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House Democrats want tougher drug-tracking legislation

By Jonathan Block
Posted: June 4, 2013 - 5:15 pm ET

A U.S. House-passed bill to establish a national system for tracking pharmaceutical drugs through the supply chain to thwart counterfeit medicines faces opposition from some Democrats, who say they want a tougher bill.

The Safeguarding America's Pharmaceuticals Act of 2013 (PDF),” (H.R. 1919) sponsored by Rep. Bob Latta (R-Ohio) and Rep. Jim Matheson (D-Utah), passed the House on Monday and now goes to the Senate, which is considering its own traceability bill, S. 957 (PDF).

The House bill would require that a pharmaceutical manufacturer apply an “identifier on each package and homogenous case of a prescription drug product intended to be introduced in a transaction.”

Beginning in 2015, drug companies will need to provide documentation such as electronic transaction histories, known as pedigrees, when moving medications through the supply chain. And seven years after the legislation goes into effect, wholesale drug distributors would only be allowed to move product that has an identifier attached to it.

Drug tracking legislation is seen as necessary following cases where counterfeit drugs have entered the supply chain and been distributed to pharmacies and patients. For example, in February, federal investigators found fake batches of Genentech's cancer drug Avastin in the supply chain, the second time such a discovery had been made. There currently is no national tracking system for pharmaceutical drugs in the U.S.

But House Energy and Commerce Committee Ranking member Rep. Henry Waxman (D-Calif.) wants to see the provision providing traceability for each individual lot of a drug take effect much sooner than 2027, which is when the House bill would require it.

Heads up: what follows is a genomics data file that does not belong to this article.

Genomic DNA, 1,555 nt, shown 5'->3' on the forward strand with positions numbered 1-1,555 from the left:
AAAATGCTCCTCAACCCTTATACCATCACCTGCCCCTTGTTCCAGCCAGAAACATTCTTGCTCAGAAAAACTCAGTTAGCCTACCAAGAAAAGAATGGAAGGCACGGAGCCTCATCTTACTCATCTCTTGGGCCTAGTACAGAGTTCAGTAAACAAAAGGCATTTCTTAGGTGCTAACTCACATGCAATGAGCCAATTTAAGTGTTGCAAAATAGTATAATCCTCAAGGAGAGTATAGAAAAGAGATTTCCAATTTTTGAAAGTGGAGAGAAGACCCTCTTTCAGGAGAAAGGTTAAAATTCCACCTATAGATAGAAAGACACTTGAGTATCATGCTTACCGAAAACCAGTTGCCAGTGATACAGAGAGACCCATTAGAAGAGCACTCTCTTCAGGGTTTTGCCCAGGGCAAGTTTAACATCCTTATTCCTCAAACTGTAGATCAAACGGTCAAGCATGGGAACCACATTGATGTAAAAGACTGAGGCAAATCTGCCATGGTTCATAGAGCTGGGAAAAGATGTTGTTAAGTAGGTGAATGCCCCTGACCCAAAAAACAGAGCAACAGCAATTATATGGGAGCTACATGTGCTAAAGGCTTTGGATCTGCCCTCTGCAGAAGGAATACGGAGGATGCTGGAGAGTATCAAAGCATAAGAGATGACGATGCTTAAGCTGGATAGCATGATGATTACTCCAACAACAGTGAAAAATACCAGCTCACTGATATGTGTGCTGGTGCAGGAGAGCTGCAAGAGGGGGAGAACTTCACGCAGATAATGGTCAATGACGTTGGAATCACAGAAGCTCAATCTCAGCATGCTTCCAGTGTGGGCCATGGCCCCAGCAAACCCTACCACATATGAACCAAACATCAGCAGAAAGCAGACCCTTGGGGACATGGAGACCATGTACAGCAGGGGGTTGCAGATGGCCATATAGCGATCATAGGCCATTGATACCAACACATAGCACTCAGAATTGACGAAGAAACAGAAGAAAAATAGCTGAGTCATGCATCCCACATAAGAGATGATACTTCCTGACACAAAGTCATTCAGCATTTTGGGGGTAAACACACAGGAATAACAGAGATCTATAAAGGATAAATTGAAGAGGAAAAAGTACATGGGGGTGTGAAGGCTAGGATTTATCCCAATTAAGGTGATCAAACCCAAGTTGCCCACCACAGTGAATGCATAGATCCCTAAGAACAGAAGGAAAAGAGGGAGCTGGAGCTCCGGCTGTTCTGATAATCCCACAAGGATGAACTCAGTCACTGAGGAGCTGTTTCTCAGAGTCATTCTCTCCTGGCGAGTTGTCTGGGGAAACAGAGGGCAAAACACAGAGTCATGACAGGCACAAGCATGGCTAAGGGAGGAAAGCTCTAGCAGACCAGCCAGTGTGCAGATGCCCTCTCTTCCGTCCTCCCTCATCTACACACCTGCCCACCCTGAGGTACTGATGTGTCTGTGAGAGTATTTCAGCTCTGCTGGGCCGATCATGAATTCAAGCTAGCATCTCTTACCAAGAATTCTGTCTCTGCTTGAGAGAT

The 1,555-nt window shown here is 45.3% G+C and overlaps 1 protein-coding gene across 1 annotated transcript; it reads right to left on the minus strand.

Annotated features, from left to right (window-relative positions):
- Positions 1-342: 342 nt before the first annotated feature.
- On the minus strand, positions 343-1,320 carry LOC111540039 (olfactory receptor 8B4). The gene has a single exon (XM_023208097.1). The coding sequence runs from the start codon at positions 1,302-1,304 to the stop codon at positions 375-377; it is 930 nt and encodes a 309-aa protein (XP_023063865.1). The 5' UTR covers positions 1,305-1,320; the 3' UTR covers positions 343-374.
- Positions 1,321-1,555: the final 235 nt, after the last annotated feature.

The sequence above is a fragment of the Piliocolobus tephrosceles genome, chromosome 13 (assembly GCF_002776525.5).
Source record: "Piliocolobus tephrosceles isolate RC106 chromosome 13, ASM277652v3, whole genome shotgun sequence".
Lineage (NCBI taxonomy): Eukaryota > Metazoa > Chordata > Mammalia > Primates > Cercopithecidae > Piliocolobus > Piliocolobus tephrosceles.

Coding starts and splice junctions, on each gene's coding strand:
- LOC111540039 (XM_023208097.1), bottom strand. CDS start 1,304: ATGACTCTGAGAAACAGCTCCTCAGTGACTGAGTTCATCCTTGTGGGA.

The Senate bill—which passed the Health, Education, Labor, and Pensions Committee on May 22—would require such a tracing system for individual lots of medication in 10 years. That is similar to a California state law set to take effect in 2015.

“By 2027, 14 years from now, FDA will be required to issue proposed regulations for such a system," Waxman told The Hill. “But there's no requirement that these regulations ever be finalized, and if they are ever finalized, they cannot go into effect for at least two more years.”

An attempt to include such a deadline in the House bill was defeated when the bill was under review in the Energy and Commerce Committee. Critics said more aggressive implementation would prove too costly.

Last month, Sen. Tom Harkin (D-Iowa), chairman of the Health, Education, Labor and Pensions Committee, told Modern Healthcare that he is pushing for the full Senate to vote by July on final, combined legislation.

Drug wholesalers, distributors and pharmacist groups largely lauded the passage of the House bill, with some opposition.

“This legislation establishes a single, uniform and national system for protecting patient safety and securing the domestic pharmaceutical supply chain …” the Pharmaceutical Distribution Security Alliance, a coalition of more than 25 stakeholders including pharmaceutical companies, distributors, pharmacies and logistics providers, said in a statement.

“We commend the House for passing this bill and look forward to working with the House and Senate to ensure that a strong and effective bill is sent soon to the president for his signature.”

The House-passed bill would create one national standard to help safeguard the security of our nation's drug distribution system, Chris Krese, a spokesman for the National Association of Chain Drug Stores, said in an interview. “NACDS looks forward to remaining engaged in this process in the Senate as well.”

However, the California Board of Pharmacy, in a letter, said that it opposes H.R. 1919 because it would preempt the California law on electronic transaction histories, and that it does not go far enough to increase drug supply-chain security.

Follow Jonathan Block on Twitter: @MHjblock

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